Back in the early summer, I freecycled a stack of roof tiles that had been in our garden, gathering spiders and snails, since we bought the house. The woman who collected them gave us a courgette plant in thanks and Claire planted it in our front garden. It did not seem to be particularly fruitful and we mostly ignored it. This is a dangerous strategy when it comes to courgettes. The smallest fruit will, when you turn your back, grow into the most enormous marrow. And so it came to pass.
|Our innocent looking courgette plant|
Claire went out on Wednesday to harvest what we knew was a large courgette and staggered into the house with a seven pound, twenty inch monster. This was too big to cook and I was given permission to turn it into wine. In honour of my half-American heritage I feel justified in naming this brew 'Zucchini Wine'. Because of my Wine-Alphabet odyssey it is a wine that I had always planned to make, being the natural choice for Z, but I wanted it as my last letter. I have yet to tick off J, so that hasn't quite worked.
Anyway, I consulted my recipe books and have adapted C J J Berry's recipe for Marrow Wine. On Friday 1st September, I grated the zucchini (must not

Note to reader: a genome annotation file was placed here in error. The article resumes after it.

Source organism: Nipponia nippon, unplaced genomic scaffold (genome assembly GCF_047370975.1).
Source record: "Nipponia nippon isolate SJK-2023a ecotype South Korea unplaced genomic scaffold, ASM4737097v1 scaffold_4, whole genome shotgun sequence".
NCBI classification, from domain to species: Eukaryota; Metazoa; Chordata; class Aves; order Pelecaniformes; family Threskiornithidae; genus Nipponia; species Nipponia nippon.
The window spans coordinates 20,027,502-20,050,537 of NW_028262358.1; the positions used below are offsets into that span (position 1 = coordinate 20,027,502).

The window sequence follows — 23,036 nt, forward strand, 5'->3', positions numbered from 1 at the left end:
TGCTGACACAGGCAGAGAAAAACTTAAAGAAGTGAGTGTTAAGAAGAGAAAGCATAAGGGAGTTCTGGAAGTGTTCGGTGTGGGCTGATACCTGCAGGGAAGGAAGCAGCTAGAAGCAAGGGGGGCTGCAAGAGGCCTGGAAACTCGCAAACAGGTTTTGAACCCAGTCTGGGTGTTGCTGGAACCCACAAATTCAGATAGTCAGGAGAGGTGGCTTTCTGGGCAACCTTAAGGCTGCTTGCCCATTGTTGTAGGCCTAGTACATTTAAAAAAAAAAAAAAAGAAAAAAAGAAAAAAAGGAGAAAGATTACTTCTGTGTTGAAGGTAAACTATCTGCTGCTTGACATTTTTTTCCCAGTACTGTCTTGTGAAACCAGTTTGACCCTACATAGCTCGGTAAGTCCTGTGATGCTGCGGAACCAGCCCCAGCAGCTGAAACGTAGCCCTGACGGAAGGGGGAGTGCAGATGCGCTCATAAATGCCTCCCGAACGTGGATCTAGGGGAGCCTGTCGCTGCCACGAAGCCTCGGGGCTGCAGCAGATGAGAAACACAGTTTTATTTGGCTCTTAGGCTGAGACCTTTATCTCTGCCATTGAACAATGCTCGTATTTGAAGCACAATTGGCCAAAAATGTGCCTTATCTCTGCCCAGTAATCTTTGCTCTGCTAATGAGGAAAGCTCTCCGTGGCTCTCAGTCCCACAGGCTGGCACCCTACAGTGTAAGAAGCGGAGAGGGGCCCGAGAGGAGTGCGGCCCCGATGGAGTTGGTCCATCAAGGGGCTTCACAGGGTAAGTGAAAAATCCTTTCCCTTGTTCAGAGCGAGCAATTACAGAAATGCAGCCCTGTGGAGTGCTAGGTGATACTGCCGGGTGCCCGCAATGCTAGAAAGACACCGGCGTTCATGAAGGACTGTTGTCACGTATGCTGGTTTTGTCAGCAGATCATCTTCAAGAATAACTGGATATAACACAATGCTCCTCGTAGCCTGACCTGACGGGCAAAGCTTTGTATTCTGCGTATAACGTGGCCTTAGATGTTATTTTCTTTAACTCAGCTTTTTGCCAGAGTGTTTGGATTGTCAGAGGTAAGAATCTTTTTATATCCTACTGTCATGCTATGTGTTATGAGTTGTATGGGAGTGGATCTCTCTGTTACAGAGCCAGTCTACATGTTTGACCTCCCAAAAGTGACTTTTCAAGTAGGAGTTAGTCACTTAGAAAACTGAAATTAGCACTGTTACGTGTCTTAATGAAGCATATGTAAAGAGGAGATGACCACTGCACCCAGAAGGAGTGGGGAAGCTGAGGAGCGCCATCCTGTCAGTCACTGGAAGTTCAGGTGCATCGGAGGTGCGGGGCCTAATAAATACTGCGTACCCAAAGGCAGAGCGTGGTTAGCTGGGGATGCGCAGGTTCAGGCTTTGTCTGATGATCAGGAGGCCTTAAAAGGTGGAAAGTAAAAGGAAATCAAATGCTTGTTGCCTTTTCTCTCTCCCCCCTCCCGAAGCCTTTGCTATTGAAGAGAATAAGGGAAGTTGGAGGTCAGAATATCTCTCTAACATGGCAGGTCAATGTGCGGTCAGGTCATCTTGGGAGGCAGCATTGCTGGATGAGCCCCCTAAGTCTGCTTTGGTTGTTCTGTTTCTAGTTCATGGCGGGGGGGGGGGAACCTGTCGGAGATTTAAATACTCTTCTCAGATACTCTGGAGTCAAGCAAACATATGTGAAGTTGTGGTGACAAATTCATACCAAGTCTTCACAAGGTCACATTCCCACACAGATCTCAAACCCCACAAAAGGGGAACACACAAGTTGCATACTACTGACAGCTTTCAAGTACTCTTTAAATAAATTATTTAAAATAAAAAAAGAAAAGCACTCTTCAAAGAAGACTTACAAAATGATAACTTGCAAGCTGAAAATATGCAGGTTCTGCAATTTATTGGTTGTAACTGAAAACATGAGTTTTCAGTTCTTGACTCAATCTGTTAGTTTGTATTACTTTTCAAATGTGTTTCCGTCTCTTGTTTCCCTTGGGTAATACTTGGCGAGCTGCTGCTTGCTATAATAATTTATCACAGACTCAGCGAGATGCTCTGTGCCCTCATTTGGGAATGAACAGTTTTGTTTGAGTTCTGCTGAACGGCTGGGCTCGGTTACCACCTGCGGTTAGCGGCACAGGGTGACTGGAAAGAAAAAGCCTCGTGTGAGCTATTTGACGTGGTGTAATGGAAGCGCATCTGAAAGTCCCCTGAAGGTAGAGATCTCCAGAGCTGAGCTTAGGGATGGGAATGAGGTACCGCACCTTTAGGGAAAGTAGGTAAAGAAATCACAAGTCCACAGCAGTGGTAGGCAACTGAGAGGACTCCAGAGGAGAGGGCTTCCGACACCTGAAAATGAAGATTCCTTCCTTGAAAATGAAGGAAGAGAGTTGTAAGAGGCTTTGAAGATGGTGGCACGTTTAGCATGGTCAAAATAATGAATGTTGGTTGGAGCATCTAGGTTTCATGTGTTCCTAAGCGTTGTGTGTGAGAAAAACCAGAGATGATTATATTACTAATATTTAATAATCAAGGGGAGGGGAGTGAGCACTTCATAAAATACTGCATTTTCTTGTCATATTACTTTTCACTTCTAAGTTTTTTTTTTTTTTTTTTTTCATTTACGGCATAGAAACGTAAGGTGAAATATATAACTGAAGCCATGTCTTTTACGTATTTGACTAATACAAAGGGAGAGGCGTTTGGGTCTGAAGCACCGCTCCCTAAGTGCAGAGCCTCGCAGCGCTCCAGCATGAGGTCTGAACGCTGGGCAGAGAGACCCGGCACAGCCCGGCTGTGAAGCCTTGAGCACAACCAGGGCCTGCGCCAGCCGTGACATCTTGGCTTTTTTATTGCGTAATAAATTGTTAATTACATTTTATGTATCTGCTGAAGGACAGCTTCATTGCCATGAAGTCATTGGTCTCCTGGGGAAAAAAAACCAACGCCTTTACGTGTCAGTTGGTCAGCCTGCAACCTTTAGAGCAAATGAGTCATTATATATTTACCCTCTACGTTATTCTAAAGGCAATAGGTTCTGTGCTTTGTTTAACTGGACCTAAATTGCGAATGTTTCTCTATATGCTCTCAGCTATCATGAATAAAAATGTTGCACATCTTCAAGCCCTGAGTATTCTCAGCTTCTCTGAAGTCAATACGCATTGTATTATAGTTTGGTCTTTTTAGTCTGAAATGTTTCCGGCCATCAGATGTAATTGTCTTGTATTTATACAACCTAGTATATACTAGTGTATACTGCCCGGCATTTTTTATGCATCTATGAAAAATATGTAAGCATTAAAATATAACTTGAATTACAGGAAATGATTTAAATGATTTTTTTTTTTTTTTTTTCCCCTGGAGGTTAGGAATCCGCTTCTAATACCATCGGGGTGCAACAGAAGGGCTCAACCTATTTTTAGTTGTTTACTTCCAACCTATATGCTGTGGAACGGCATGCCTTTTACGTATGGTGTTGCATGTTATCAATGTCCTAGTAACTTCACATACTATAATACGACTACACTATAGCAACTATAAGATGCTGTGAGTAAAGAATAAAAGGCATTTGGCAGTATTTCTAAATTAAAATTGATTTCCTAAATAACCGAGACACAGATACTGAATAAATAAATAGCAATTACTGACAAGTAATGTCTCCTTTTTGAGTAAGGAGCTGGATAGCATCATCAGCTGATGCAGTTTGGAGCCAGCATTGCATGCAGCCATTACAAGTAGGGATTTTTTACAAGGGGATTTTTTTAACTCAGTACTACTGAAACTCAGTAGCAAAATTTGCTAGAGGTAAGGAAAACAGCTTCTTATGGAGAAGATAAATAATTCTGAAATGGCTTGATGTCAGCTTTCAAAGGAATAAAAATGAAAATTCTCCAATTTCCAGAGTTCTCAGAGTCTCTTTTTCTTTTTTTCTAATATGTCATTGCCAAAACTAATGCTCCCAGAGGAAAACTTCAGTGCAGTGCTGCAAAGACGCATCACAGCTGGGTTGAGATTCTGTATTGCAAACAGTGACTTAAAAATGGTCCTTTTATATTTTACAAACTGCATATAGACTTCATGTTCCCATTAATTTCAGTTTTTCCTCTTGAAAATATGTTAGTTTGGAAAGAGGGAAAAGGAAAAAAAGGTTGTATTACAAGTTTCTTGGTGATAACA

call it 'marrow') using the food processor, only discarding the very ends. I put this in my bucket, along with the juice of two oranges and 2-and-a-bit ounces of grated ginger. I added 2 lb 12 oz sugar and poured over 6½
pints of boiling water. At this stage what I have made is a sweet zucchini soup.
|The grated zucchini|
On Saturday morning I put in two teaspoons of citric acid (the recipe book asked for four), a teaspoon of tannin (not mentioned in the recipe), a teaspoon each of nutrient and pectolase plus the yeast and gave it all a good stir.
Tuesday (5th September) was my only night in this week, so that is when I sieved the liquid into its demijohn. Once I had removed the bulk of the vegetable matter with a colander, this was a quick job. It is probably not worth noting that I should have used a pint less water (it is highly likely that I won't be making this again). The taste at this stage is unpromising and its colour is dishwater grey-green. I will deem anything better than 'nasty' for this wine as a monumental success.
If you want to see how this wine turned out (and I recommend that you do so if you are thinking of following this recipe), click here
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